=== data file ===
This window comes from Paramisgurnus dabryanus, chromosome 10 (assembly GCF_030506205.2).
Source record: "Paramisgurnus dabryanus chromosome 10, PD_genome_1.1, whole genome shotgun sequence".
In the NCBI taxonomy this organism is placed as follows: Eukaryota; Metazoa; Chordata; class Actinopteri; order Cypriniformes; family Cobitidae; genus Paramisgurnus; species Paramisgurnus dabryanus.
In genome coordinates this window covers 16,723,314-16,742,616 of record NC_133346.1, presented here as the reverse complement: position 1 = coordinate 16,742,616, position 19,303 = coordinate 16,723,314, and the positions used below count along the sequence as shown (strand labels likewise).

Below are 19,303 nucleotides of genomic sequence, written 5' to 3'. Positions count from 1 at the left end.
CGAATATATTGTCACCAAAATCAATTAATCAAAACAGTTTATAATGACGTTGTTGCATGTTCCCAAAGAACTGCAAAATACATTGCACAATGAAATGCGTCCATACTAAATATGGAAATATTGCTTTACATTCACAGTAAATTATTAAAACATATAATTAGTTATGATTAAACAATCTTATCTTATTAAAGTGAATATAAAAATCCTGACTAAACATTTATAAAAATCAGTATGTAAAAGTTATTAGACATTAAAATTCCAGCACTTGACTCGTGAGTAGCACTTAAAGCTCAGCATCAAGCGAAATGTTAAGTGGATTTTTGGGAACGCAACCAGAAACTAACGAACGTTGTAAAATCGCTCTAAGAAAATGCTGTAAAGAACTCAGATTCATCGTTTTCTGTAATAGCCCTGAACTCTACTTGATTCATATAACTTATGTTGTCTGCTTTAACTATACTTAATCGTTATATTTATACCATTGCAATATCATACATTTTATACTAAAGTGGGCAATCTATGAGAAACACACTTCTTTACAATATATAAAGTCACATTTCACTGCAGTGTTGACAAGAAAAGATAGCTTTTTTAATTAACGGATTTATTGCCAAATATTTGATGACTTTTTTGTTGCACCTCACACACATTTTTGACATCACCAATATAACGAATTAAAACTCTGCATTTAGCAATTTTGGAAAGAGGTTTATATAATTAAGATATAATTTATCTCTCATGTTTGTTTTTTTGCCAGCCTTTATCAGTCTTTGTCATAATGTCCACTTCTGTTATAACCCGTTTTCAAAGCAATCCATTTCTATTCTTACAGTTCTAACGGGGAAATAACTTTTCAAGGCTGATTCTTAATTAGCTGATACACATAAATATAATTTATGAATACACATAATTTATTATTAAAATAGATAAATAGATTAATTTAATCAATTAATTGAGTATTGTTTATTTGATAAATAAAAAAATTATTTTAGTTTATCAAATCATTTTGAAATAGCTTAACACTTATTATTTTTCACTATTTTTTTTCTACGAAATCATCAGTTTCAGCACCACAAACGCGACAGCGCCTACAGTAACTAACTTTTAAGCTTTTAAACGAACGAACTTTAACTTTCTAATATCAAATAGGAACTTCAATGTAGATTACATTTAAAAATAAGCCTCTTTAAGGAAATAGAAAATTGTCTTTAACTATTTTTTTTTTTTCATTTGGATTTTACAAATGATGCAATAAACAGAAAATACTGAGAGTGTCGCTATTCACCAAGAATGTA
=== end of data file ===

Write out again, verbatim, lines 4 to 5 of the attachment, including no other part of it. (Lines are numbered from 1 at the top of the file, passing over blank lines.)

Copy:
In genome coordinates this window covers 16,723,314-16,742,616 of record NC_133346.1, presented here as the reverse complement: position 1 = coordinate 16,742,616, position 19,303 = coordinate 16,723,314, and the positions used below count along the sequence as shown (strand labels likewise).

Below are 19,303 nucleotides of genomic sequence, written 5' to 3'. Positions count from 1 at the left end.